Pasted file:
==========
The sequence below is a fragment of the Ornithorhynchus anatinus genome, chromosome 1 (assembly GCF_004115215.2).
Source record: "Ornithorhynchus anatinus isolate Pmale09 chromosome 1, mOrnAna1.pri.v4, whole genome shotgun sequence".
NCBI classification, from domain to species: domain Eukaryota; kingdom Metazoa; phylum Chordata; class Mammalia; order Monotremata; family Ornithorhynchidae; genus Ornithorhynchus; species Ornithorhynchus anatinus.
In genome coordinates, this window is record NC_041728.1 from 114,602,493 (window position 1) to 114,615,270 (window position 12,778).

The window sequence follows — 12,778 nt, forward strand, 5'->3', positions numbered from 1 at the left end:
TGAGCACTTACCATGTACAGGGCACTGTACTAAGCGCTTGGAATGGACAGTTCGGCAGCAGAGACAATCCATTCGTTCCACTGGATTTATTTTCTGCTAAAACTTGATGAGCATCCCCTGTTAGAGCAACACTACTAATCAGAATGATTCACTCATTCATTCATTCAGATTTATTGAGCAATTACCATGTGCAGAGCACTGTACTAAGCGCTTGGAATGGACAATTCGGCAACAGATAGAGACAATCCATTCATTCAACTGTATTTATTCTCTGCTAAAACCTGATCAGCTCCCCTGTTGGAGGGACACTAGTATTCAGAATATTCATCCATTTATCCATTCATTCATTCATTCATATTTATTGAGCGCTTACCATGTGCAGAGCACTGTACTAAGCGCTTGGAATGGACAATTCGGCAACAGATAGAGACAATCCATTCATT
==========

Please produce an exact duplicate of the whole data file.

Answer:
The sequence below is a fragment of the Ornithorhynchus anatinus genome, chromosome 1 (assembly GCF_004115215.2).
Source record: "Ornithorhynchus anatinus isolate Pmale09 chromosome 1, mOrnAna1.pri.v4, whole genome shotgun sequence".
NCBI classification, from domain to species: domain Eukaryota; kingdom Metazoa; phylum Chordata; class Mammalia; order Monotremata; family Ornithorhynchidae; genus Ornithorhynchus; species Ornithorhynchus anatinus.
In genome coordinates, this window is record NC_041728.1 from 114,602,493 (window position 1) to 114,615,270 (window position 12,778).

The window sequence follows — 12,778 nt, forward strand, 5'->3', positions numbered from 1 at the left end:
TGAGCACTTACCATGTACAGGGCACTGTACTAAGCGCTTGGAATGGACAGTTCGGCAGCAGAGACAATCCATTCGTTCCACTGGATTTATTTTCTGCTAAAACTTGATGAGCATCCCCTGTTAGAGCAACACTACTAATCAGAATGATTCACTCATTCATTCATTCAGATTTATTGAGCAATTACCATGTGCAGAGCACTGTACTAAGCGCTTGGAATGGACAATTCGGCAACAGATAGAGACAATCCATTCATTCAACTGTATTTATTCTCTGCTAAAACCTGATCAGCTCCCCTGTTGGAGGGACACTAGTATTCAGAATATTCATCCATTTATCCATTCATTCATTCATTCATATTTATTGAGCGCTTACCATGTGCAGAGCACTGTACTAAGCGCTTGGAATGGACAATTCGGCAACAGATAGAGACAATCCATTCATT